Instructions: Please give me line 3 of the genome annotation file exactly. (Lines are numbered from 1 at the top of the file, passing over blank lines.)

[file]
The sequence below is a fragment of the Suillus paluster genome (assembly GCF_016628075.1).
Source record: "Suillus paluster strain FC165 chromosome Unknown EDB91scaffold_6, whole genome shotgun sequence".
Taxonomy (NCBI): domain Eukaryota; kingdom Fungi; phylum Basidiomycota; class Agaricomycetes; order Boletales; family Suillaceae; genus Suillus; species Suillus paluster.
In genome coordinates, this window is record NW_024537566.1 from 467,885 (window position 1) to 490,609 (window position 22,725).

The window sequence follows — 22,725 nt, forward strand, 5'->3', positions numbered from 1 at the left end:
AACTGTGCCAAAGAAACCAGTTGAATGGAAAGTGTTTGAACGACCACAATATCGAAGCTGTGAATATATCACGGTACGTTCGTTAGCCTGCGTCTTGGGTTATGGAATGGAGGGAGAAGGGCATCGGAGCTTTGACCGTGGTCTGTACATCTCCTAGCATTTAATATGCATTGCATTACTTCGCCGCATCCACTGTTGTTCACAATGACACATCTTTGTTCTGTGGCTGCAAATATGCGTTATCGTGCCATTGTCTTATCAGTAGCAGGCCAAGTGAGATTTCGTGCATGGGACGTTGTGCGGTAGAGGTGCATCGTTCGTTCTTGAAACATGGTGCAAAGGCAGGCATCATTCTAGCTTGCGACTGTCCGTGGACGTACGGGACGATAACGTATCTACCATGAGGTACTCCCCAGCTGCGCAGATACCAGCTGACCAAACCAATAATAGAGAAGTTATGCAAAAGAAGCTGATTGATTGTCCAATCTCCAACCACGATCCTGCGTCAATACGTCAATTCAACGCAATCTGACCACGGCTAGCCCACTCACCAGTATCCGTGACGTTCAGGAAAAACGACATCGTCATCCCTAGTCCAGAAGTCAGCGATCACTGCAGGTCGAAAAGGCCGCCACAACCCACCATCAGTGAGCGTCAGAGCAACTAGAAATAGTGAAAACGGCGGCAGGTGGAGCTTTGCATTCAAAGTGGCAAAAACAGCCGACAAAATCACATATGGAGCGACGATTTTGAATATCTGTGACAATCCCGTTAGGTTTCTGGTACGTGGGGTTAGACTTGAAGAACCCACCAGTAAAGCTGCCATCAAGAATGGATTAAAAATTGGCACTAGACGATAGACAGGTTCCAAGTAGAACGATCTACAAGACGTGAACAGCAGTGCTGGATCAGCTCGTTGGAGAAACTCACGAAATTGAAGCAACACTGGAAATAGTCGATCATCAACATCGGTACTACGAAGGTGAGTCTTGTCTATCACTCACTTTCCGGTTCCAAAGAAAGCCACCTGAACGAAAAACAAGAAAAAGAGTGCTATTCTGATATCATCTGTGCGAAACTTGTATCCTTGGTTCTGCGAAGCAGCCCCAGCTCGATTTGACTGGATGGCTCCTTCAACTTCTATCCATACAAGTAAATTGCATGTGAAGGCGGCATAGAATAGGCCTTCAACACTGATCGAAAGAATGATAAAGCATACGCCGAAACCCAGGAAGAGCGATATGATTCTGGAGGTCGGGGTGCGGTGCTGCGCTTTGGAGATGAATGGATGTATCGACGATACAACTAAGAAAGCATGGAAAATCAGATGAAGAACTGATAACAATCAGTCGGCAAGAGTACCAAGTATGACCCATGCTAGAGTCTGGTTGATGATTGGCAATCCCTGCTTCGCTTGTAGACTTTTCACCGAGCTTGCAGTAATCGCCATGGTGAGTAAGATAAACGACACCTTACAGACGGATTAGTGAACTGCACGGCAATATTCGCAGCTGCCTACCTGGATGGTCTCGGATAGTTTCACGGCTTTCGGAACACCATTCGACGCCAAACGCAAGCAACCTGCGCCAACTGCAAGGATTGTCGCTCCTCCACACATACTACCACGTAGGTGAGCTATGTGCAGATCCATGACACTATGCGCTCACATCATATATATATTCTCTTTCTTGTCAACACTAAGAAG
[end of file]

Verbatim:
Taxonomy (NCBI): domain Eukaryota; kingdom Fungi; phylum Basidiomycota; class Agaricomycetes; order Boletales; family Suillaceae; genus Suillus; species Suillus paluster.